AI, robotics, and automation
Put humans in the loopMarch 28, 2018
As AI and other advanced technologies permeate the workplace, skills such as critical thinking, creativity, and problem-solving gain in importance. Leading companies are recognizing that these technologies are most effective when they complement humans, not replace them.
Rethinking the nature of work
AI, robotics, and automation have gained a rapidly expanding foothold in the workplace, faster than many organizations ever expected. While organizations are increasingly using these technologies to automate existing processes, true pioneers are radically rethinking work architecture to maximize the value of both humans and machines—creating new opportunities to organize work more effectively and to redefine the human workforce’s skills and careers.
The adoption of automation, robotics, and artificial intelligence (AI) is accelerating dramatically. Forty-one percent of respondents to this year’s survey rate this topic as very important. Almost half (47 percent) of this year’s respondents say that their organizations are deeply involved in automation projects, with 24 percent using AI and robotics to perform routine tasks, 16 percent to augment human skills, and 7 percent to restructure work entirely.
Expectations for AI and robotics have also increased significantly. This year, 42 percent of the respondents we surveyed believe that AI will be widely deployed at their organizations within three to five years—up from 38 percent last year. But despite these expectations, many organizations may still be coming to grips with AI’s potential uses. Indeed, a 2017 survey of 1,500 senior executives found that only 17 percent of them were familiar with both the concept of AI and its applications at their companies.1 This finding is consistent with our own results: Our analysis of the “readiness gap” for this issue shows that, while 72 percent of our respondents see this area as important, only 31 percent feel ready to address it.
Accelerating experimentation, shifting to implementation
As more organizations rush to embrace these technologies, the marketplace for AI tools and robotics is booming. Leading companies such as Microsoft, IBM, Facebook, and other technology giants are heavily investing in this area. At the same time, analysts believe that more than $6 billion has been pumped into over 1,000 AI start-ups in the last three years, in industries ranging from transportation to health care, and across a range of specialties—including HR.2
Organizations outside the tech world are also forging ahead with implementation. Coca-Cola used AI analysis of data from self-service soda fountains to help make the decision to launch Cherry Sprite.3 Morgan Stanley equipped 16,000 financial advisers with machine learning algorithms that automate rote tasks, freeing up advisers to focus on client service.4 In health care, AI and robotics are speeding up patient service, improving medical record-keeping, and monitoring employee well-being.5 Overall, AI tools are projected to create nearly $3 trillion in business value by 2021.6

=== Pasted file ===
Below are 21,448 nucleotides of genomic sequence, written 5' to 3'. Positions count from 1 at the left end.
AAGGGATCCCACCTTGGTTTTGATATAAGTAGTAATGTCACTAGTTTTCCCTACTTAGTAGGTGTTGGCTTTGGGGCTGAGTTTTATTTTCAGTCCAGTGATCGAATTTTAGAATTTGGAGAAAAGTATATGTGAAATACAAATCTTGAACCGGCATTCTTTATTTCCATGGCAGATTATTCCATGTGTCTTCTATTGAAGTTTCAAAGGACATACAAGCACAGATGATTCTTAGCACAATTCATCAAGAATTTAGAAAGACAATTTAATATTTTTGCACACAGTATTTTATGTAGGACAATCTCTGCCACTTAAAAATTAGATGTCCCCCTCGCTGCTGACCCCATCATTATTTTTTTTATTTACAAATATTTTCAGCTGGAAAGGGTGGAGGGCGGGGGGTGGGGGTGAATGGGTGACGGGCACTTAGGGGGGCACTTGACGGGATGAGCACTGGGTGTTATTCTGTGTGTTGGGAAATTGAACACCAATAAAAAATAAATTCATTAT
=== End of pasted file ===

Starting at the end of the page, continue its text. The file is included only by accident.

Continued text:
AI and robotics open exciting new capabilities for HR. Software can now recognize faces and identify gender,7 listen to voices and identify mood,8 and decode video interviews to identify education level, lying, and cognitive ability.9 Analytics tools are intelligently selecting candidates,10 identifying employees’ career options,11 and coaching managers on improving their leadership skills.12 And the potential doesn’t end there: AI is even being used to create chatbots that can interact with job candidates, identify and score video interviews, and understand the sentiment of engagement surveys. Every major human capital management cloud provider is now implementing algorithms, making it important for organizations to maintain accurate data and carefully review these tools for accuracy and potential bias.
AI and people are smarter together
Leading companies increasingly recognize that these technologies are most effective when they complement humans, not replace them. Amazon now has 100,000 robots in operation,13 which has shortened training for holiday workers to less than two days.14 Walmart recently deployed virtual reality technology to improve its in-store training and effectively simulate customer environments.15 Manufacturers such as Airbus and Nissan are finding ways to use collaborative robots, or “co-bots,” that work side by side with workers in factories.16
There is also growing recognition that AI tools require human oversight. Behind the scenes, major tech firms have tens of thousands of humans continuously watching, training, and improving their algorithms.17 As the CEO of CrowdFlower—a start-up that provides algorithm trainers—puts it, an algorithm is only as effective as “the quantity and quality of the training data to get [it] going.”18 This realization has given rise to new jobs with titles such as “bot trainer,” “bot farmer,” and “bot curator.”